…in folklore tradition bees are seen to have a sense and understanding of death.

[They] are seen to share much of the magical ability possessed by the saints who acted as their patrons. They are seen to protect and remain loyal to their master.

Apparently, there’s a custom in Irish bee keeping of ‘telling the bees’ of any significant event in the family such as a birth, death or marriage so that they won’t take offence and leave.

It is believed that the bees like to be ‘involved’ in the affairs of the family.

There’s other beliefs that a single bee landing on someone’s head means that this person will experience great success in life.

Maybe, I should have let that bee land…

A writing course

Still full of my trip, I attend an all day writing course. I’m hoping the stimulation of other writers will give me the extra shove I need to stop procrastinating and write a book about my Irish travels.

One of the participants in the course is convinced she knows me. We go through all the places we’ve ever worked, lived or travelled. No connection. I tell her about my recent trip to Ireland. She tells me how she married her Irish pen pal. I tell her about my bee/St Gobnait story.

‘That’s funny,’ she says. ‘When I was pregnant we used to call our baby ‘Gobby’ after St Gobnait.’

‘You’re kidding,’ I say. ‘I’d never heard of Gobnait before this trip.’

I was gobsmacked (pardon the pun). Here I was thousands of miles away from that little village in Ireland and its adoration of a saint named Gobnait and the person I was sitting next to knew and had a familiarity with the Saint.

Maybe Gobnait was our connection!


  1. The proposed book didn’t happen—my stories turned into this blog instead, and,
  2. I’m no nearer to knowing whether the bee incident and ‘meeting’ St Gobnait has had any influence on my life, but I’m still open to possibilities, and,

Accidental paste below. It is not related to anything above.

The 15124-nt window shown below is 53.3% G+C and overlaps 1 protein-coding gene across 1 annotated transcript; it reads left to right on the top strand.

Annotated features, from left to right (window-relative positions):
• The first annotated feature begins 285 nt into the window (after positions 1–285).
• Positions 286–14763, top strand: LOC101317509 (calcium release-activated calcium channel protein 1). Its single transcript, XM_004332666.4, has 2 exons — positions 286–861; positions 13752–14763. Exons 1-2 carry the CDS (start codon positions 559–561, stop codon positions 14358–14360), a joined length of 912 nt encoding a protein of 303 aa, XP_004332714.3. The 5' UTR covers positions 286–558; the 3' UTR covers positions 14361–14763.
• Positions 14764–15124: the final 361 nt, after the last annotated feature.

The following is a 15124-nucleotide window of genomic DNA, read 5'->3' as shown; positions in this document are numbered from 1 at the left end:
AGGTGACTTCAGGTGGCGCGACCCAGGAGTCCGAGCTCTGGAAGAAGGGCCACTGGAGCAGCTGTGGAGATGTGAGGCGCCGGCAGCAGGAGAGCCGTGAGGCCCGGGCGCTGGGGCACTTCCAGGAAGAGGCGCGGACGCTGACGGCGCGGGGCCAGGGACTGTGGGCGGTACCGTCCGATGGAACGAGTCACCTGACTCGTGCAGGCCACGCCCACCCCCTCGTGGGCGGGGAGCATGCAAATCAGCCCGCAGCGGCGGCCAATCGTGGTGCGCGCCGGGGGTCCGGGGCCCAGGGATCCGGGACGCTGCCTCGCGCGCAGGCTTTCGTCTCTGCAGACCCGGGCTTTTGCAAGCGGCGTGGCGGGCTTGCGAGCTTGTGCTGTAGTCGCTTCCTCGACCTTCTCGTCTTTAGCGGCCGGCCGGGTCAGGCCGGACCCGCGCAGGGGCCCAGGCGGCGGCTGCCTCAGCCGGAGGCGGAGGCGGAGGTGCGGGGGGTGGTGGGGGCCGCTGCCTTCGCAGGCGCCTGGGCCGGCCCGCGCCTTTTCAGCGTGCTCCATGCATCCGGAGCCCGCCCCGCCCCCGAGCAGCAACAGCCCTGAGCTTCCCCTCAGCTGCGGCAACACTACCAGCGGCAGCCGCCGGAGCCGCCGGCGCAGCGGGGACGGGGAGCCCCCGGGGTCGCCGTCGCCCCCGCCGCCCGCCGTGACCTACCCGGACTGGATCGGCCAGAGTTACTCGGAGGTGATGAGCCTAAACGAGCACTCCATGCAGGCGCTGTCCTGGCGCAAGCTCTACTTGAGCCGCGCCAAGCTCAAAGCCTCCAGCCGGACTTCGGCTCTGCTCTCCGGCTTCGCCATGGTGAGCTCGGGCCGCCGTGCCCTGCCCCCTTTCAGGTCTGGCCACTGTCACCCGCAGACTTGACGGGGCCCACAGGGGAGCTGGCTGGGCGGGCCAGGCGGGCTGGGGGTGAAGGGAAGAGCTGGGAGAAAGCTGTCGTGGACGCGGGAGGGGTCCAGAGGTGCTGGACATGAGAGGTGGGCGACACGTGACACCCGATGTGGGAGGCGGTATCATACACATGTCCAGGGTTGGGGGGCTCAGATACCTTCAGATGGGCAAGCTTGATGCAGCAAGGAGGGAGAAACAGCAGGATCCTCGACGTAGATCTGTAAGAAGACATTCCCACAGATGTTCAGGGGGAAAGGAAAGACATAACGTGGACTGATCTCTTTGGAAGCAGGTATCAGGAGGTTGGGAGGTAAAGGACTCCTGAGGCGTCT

3. I’m still fascinated with death—in a healthy way!

A little about St Gobnait’s Wood

The site of St Gobnait’s wood has been classified as a Special Area of Conservation in Ireland:

Aerial view of St Gobnait’s Wood and cemetery, Ballyvourney, Co. Cork, Ireland. Google Earth. Accessed 17 July 2017.

…the canopy is dominated by a mixture of birch and oak with abundant old beech and rowan. Ash and sycamore occur widely…and Alder is occasional…The trees vary in height from 14m to 17m or more in height although a few old Scots Pine and fir occur as emergents.

The shrub layer consists of Hazel, Rusty willow, Holly and Hawthorn and the herb layer has such plants as Bluebells, Bramble, Wood Anemone, Ferns and Bracken and others with great names such as St Patrick’s cabbage, Yorkshire-fog and Enchanter’s-nightshade.

Well worth a visit if you’re ever in Ballyvourney—but watch out for bees!

Further reading

If you want to read more about St Gobnait, please click on the following links:

Pilgrimage to St Gobnait at Ballyvourney, Co. Cork

St Gobnait Monastic Site, Ballyvourney

Posted in Bees, Ireland | Tagged | 12 Comments

Sights and Sounds of Australia Part 1

Each season has its own features and aspects of life cycles in the ‘natural’ world. In this blog post, as in previous blog posts, namely, Sights and Sounds of Ireland, I’m going to share with you some recordings I’ve made. This time the sights and sounds are closer to home, they’re in my local ‘hood, the eastern suburbs of Melbourne.

Cicadas, Crickets and Corellas

Summer’s over for us Aussies and we’re now entering the cooler months. Some might say goodbye, good riddance to Summer. It’s too hot. But for many of us this last Summer has been relatively tame; less days over 40ºC than in other years. And for my worms that’s meant survival—in my worm farm, that is. On two occasions over the last five years I’ve had to clean out the putrefied, liquefied quagmire of worm remains from my farm following heatwaves, where the temp was over 40 for a few days in a row. This year, the cooler Summer has meant happy worms and, happy me.